Robin Wright makes her feature directorial debut with Land, a film centered on Edee (Wright), a woman in obvious pain. She begins the film in therapy and very quickly exits modern life in Chicago for a remote one-room cabin in Wyoming on the border of the Shoshone National Forest. Her new home has no running water, electricity, or plumbing, and though Edee has lots of reading material about self-reliant living, she is clearly unprepared for the reality of it. Thus, she ends up starving, frostbitten, and hypothermic. Enter Miguel (Demián Bichir), a hunter who noticed the lack of smoke from her chimney. He brings with him Alawa (Sarah Dawn Pledge), a no-nonsense nurse who looks at Edee with a clear expression of, Crazy white lady. But Miguel seems to recognize a kindred spirit and offers to teach Edee the realities of off-grid living, promising “no news from the outside world”, and that after a summer of lessons, she will “never see him again”. 


Working from a script by Jesse Chatham and Erin Dignam, Wright keeps Land as spare as Edee’s cabin. There is no extra fat on the bone, no extraneous dialogue or unnecessary landscape shots. The spectacular Wyoming wilderness is limited to the view outside Edee’s door, her world narrowed to this one valley. And while she does sometimes speak aloud to herself, Edee doesn’t monologue about how hard things are or how unprepared she was, it’s obvious how hard it is and that she was unprepared. Wright simply shows us Edee trying to adjust to her new life, and failing, and then learning how to succeed with Miguel. Her conversations with Miguel are sporadic and often inconsequential: 80s music, Star Wars movies, bickering over a chair. Edee and Miguel talk to each other like real human beings, they don’t tell each other information they already know for the sake up of catching up the audience, nor do they yammer on about their feelings—their grief is plain on their faces and in their stark lifestyles. No need to discuss it.


Wright even limits the amount of flashback time alluding to Edee’s past life to a few sunlit glimpses, just enough to suggest a staggering loss. When she does finally say what happened to her family, it is a moment more important, because she has reconnected with Miguel and thus the world, than it is clarification for the audience. The importance lies in the sharing at all, not in spelling out every gory detail. A lesser movie would have Edee divulge the whole story in a sobbing monologue or worse, flashback to the event itself. Wisely, Wright leaves that kind of melodrama aside. Miguel is on his own kind of journey, further along his bereavement and healing so that he can more easily share with Edee what drove him to the wilderness. A later confession compounds his revelation with a new layer of tragedy, but again, Wright deploys a light touch and stays away from melodrama. Land is effectively quiet, brutal in simple ways, not unlike the landscape in which Edee finds herself.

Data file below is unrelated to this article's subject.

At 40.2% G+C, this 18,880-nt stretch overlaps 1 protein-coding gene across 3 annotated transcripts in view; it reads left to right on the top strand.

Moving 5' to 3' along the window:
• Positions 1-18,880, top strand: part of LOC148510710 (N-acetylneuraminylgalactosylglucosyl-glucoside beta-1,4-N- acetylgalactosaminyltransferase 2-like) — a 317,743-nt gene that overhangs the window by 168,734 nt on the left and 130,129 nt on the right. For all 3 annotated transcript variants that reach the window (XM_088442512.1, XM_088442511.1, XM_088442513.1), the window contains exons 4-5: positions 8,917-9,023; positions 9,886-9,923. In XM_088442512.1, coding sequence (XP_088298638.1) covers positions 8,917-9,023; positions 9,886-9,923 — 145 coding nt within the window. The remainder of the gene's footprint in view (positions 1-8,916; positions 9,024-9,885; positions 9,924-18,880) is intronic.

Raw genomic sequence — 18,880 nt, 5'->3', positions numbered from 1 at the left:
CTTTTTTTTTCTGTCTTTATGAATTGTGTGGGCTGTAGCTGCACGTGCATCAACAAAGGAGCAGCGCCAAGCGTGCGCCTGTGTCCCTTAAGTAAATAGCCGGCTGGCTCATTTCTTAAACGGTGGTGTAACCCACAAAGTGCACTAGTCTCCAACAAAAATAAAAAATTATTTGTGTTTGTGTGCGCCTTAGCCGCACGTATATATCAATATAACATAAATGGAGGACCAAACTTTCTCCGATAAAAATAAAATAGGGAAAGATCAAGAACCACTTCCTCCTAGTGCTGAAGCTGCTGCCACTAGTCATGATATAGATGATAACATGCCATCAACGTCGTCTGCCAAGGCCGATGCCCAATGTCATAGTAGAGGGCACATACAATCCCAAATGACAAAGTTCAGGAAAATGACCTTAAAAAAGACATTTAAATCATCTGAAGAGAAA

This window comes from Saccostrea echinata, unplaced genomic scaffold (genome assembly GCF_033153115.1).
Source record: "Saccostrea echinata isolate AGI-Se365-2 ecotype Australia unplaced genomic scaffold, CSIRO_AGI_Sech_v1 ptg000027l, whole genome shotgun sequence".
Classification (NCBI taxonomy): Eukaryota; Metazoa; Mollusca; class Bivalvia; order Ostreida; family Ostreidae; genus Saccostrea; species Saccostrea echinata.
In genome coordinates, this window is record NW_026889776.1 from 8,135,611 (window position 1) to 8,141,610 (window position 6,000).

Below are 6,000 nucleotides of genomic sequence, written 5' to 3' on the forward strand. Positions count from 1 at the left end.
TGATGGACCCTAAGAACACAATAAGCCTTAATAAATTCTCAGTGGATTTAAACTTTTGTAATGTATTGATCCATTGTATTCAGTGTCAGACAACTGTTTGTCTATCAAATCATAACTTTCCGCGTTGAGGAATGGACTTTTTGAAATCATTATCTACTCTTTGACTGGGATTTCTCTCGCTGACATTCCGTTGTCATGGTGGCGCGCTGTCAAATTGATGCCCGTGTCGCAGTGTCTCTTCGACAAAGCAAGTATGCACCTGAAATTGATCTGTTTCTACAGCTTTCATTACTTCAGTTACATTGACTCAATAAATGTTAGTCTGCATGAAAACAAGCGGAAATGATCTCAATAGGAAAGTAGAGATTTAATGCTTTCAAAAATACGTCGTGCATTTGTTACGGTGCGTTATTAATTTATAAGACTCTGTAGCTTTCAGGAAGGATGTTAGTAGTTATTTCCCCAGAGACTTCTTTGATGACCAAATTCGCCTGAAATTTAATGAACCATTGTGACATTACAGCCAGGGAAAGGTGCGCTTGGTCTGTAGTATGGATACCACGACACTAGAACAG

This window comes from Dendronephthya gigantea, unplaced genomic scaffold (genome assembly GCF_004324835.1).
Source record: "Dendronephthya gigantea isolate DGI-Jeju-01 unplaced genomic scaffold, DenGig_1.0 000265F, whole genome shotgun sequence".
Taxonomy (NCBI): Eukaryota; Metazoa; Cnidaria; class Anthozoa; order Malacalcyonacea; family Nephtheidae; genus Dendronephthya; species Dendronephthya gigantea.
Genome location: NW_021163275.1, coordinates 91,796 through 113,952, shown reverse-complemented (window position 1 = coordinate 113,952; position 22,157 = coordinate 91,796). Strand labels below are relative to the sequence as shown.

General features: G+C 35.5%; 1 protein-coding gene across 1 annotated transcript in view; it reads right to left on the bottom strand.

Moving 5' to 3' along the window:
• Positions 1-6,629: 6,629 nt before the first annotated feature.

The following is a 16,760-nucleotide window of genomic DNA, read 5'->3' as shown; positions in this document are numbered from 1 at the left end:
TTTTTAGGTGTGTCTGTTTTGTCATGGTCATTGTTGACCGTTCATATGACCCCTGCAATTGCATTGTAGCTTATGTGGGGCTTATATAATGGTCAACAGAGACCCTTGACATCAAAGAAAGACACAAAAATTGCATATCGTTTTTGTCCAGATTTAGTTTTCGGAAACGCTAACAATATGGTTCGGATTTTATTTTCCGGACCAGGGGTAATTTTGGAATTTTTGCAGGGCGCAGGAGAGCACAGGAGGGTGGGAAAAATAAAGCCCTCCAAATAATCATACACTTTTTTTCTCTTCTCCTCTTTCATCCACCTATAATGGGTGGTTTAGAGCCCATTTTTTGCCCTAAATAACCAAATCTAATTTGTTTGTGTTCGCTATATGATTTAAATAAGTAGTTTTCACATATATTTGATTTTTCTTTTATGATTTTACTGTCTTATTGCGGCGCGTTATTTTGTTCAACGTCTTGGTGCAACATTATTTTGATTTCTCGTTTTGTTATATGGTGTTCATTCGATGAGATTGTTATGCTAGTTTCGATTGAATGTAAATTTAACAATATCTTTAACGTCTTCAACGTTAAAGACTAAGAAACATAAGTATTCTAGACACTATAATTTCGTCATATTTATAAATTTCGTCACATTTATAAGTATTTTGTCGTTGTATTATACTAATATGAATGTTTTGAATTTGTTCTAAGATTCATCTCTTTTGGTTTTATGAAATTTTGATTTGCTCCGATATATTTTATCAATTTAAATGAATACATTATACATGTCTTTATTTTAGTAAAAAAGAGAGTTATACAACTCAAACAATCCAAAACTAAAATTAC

That landscape is lensed in harsh splendor by Bobby Bukowski, and the score from Ben Sollee and Time for Three is appropriately folksy without sounding twee. And this is the first English-language film in years—since The Hateful Eight—to give Bichir a real character to play. He is an actor of marvelous affect, but too often English-language films rely on his expressive face to do all the character building for him, it’s amazing how much more he can do when he’s got something to sink his teeth into. This is an assured feature debut from Wright, who not only grasps how to capture performance, something actor/directors are usually good at, but also how to tell an economical but impactful story, something actor/directors tend to be less good at. Land is an effective film, emotionally resonant without pushing manipulative buttons, a spare but beautiful meditation on grief and companionship.

Land is in theaters from February 12. It will be available on demand at a later date. Nothing bad happens to the dog, who is a very good boy.